elements (Fig. 1a– d; Table 1). GAP-43-ir nerve fibers were
most frequent in the basal layer of the epidermis, where
they appeared thin and probably unmyelinated, and they
ran among keratinocytes up to the stratum lucidum.
These fibers were in tight contact with the keratinocytes
of the basal layer of the epidermis, which they sometimes
encircled (Figs. 1c and 2e). In the basal area of the epidermis, isolated Merkel cells were GAP-43-positive. They
were present only in the hairy skin of the back of the hand
(Fig. 2c, Table 1). PGP 9.5-ir Merkel cells were present in
all specimens (Fig. 2b and d, Table 1). No nerve fibers or
endings were observed in the stratum corneum.
TABLE 1. Semi-quantitative analysis of GAP-43 and PGP 9.5 immunopositivity in the skin of the human hand
Index (2)
Thumb (3)
Palm (3)
Hairy skin (2)
PGP 9.5
Hairy skin
Sweat glands
⫹⫹⫹, high frequency; ⫹⫹, medium frequency; ⫹, low frequency; –, absence of immunoreactive structures.
Fig. 1. Palmar area of hand: nerve fibers within the skin immunostained for (a) GAP-43 and (b) PGP 9.5. Note intense immunostaining in
some fibers of the dermis (short arrows) and deeper dermis (short
arrows), and in thinner nerve fibers running into the epidermis (asterisk).
Higher magnification of (c) GAP-43-ir and (d) PGP-9.5-ir nerve fibers
(asterisk) in the epidermis and subepidermal plexus (short arrows). D,
dermis; E, epidermis. Bars: (a and b) 50 ␮m; (c and d) 100 ␮m.
the deeper layers. Both types of fiber were GAP-43-immunopositive (Fig. 2a and b, Table 1). A complex of nerve
fibers supplied the hair follicles, and all components were
immunoreactive to both GAP-43 and PGP 9.5 (Fig. 2g and
h, Table 1). GAP-43-ir nerve fibers of small diameter were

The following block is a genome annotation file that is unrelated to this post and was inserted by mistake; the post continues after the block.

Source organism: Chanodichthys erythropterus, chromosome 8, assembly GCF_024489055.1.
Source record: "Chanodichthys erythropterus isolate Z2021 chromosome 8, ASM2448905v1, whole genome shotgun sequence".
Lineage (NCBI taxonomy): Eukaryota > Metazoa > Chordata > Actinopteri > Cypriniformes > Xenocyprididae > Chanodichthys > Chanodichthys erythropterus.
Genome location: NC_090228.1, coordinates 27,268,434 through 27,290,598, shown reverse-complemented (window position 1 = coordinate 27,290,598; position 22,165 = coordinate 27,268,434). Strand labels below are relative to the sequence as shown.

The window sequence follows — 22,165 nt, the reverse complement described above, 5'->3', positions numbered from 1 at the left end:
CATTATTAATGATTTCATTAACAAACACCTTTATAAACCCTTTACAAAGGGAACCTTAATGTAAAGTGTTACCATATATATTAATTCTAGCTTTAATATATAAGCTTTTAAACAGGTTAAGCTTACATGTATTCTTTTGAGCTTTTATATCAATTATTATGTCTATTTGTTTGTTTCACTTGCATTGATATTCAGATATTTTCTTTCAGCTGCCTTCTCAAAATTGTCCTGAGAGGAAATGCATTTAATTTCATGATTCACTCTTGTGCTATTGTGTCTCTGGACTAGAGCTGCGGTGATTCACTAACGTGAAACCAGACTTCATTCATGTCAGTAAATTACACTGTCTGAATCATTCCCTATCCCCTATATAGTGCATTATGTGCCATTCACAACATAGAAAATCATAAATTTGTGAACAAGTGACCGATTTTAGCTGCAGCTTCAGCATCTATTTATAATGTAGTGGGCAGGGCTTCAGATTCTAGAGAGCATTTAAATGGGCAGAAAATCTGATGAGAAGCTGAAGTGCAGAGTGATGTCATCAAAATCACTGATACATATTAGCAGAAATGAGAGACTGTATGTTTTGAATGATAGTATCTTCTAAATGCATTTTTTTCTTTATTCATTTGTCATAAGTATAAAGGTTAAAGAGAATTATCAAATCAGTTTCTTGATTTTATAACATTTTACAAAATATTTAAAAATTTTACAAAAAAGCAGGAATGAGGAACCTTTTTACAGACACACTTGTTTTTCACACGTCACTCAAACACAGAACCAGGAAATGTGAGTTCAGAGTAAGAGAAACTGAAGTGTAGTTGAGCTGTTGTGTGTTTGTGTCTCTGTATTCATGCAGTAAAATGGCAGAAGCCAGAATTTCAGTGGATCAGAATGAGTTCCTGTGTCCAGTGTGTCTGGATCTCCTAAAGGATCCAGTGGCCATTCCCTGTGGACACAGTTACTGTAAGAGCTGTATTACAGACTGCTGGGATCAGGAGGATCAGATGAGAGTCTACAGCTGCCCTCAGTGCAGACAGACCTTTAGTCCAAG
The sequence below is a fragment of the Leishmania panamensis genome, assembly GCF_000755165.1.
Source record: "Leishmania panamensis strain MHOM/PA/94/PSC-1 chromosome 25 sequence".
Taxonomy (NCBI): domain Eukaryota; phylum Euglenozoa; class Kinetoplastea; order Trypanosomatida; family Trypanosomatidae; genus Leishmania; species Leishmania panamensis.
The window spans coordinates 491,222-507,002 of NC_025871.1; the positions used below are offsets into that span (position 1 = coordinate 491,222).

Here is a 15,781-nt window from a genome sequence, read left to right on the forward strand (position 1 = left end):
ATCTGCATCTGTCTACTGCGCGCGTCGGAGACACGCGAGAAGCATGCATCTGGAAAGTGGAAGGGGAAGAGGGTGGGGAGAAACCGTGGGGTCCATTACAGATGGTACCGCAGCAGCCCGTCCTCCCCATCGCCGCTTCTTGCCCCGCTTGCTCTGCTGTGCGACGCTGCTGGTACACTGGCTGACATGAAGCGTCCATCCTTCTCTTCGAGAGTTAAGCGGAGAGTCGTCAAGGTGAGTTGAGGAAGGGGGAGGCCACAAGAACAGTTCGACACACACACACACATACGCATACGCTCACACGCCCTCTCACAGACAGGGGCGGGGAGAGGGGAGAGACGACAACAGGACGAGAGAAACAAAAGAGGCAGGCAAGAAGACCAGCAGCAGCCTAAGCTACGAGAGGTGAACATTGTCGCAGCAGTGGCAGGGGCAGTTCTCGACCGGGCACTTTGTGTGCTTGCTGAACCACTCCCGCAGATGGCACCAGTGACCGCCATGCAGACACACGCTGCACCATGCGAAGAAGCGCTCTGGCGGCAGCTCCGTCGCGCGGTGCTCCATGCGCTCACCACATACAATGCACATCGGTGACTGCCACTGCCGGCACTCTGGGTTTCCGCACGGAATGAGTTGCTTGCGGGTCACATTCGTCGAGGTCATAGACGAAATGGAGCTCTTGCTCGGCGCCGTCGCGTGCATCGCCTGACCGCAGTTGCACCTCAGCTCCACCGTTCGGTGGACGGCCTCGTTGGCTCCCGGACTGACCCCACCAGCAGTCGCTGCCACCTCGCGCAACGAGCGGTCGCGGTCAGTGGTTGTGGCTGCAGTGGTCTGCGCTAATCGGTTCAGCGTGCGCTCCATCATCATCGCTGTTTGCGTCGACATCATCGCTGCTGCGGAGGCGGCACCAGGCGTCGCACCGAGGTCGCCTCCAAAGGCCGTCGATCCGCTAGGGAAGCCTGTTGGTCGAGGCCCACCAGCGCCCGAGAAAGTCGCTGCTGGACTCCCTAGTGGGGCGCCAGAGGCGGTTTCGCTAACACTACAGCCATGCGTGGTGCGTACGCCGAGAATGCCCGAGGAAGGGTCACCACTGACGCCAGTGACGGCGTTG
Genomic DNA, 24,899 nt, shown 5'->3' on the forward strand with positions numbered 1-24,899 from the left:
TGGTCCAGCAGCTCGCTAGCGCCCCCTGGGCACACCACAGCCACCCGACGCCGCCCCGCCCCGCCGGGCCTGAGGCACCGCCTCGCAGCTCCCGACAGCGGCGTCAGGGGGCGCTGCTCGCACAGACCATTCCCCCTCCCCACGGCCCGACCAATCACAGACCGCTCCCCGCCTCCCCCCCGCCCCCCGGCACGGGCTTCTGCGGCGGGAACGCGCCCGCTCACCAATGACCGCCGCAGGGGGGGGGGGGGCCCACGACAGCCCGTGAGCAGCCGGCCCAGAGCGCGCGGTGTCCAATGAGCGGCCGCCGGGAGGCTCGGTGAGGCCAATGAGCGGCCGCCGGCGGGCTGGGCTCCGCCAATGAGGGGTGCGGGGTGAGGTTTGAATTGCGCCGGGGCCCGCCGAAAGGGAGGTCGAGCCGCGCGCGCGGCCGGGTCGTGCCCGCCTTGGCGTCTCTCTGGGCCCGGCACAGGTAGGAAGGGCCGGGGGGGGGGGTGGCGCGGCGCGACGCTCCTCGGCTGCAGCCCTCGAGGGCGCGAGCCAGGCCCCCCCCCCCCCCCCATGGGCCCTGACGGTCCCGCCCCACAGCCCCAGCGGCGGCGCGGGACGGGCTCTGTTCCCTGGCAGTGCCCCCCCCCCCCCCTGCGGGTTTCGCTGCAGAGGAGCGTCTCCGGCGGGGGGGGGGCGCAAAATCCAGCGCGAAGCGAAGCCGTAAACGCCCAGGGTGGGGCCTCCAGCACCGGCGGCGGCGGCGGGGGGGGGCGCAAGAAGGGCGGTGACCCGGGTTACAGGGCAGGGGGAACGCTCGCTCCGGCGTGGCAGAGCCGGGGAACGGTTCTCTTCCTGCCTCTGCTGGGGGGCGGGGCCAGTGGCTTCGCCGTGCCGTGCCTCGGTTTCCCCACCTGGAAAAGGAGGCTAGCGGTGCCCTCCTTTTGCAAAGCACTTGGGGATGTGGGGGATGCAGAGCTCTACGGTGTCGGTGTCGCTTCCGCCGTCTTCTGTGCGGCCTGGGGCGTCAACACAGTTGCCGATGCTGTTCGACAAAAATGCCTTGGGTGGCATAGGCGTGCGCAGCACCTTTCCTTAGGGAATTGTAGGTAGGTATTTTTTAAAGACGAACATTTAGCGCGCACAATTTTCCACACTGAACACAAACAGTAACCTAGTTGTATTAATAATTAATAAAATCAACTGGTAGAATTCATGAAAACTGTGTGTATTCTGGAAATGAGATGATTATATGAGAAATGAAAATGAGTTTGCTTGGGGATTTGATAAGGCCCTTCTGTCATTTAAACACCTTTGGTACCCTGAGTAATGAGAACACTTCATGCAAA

evident around the sweat glands and near the vessel walls
(Fig. 2f). However, a more restricted pattern was observed
for GAP-43 than for PGP 9.5 (Table 1). Meissner corpuscles were occasionally GAP-43-immunostained only in the
In both hairy and hairless skin, numerous GAP-43-ir
fibers were arranged in a subepithelial plexus. Most of the
positive fibers ran parallel to the skin; others crossed the
dermo-epidermal junction, entered the epidermis, and
gave rise to epidermal free endings (Figs. 1a and c, and
2e). Within the dermis, thinner tortuous, probably unmyelinated fibers terminated in this region as free endings.
Thicker probably myelinated fibers were more frequent in
Fig. 2. Thumb, ventral side: immunostained nerve fibers for (a)
GAP-43 and (b) PGP 9.5 in the epidermis (asterisk) and dermis (short
arrows). b: PGP 9.5-ir Merkel cells in the basal layer of the epidermis (thin
arrows), and positive fibers in the dermis (short arrows). (c) GAP-43-ir
and (d) PGP 9.5-ir Merkel cells in the basal layer of the epidermis (thin
arrows). e: Anterior area of the index finger: intraepithelial GAP-43-
positive fibers (asterisk). f: Palm: distribution of GAP-43-ir nerve trunks
(short arrows) and GAP-43:-ir nerve fibers around blood vessels and
sweat glands, in the deeper dermis (thin arrows). Hairy skin (dorsal area
of index finger): (g) GAP 43 and (h) PGP 9.5 thin nerve fibers innervating
hair follicles (thin arrows). Bars: (a– d, f, and g) 50 ␮m, and (e) 100 ␮m.
Fig. 3. Index finger, ventral side: adjacent sections
of a dermal papilla. (a) GAP-43 and (b) PGP 9.5 immunostaining of a Meissner corpuscle (asterisk) and
its axon (short arrow). Bar: 50 ␮m.
dermis of the ventral area of the index finger, whereas
they were normally positive for PGP 9.5 in the dermal
papillae of the anterior regions of the index finger, thumb,
and palm (Fig. 3a and b, Table 1).
Gender and Age
No gender-based differences in GAP-43 and PGP 9.5
expression or fiber distribution were observed in our samples.
The innervation of human skin has traditionally been
considered to consist of a plexus of fibers in the reticular
dermis and a more superficial plexus in the papillary
dermis, with most sensory endings located in the subpapillary dermis. Intraepidermal nerve terminals have been
identified in the basal layers of the epidermis that are
mainly associated with Merkel cells.
The use of the general neuronal marker PGP 9.5 has
enabled easy recognition of intraepidermal fibers by immunocytochemical staining (Ramieri et al., 1990, 1992b;
Hilliges et al., 1995; Johansson et al., 1999). This marker
is effective for identifying and quantifying unmyelinated
intraepidermal nerves, a class that is frequently affected
in sensory and sensory-motor neuropathies (Barohn,
1998; McArthur et al., 1998; Verzé et al., 2000).
It has been suggested that GAP-43 immunoreactivity is
a sign of neuronal plasticity (Benowitz and Routtemberg,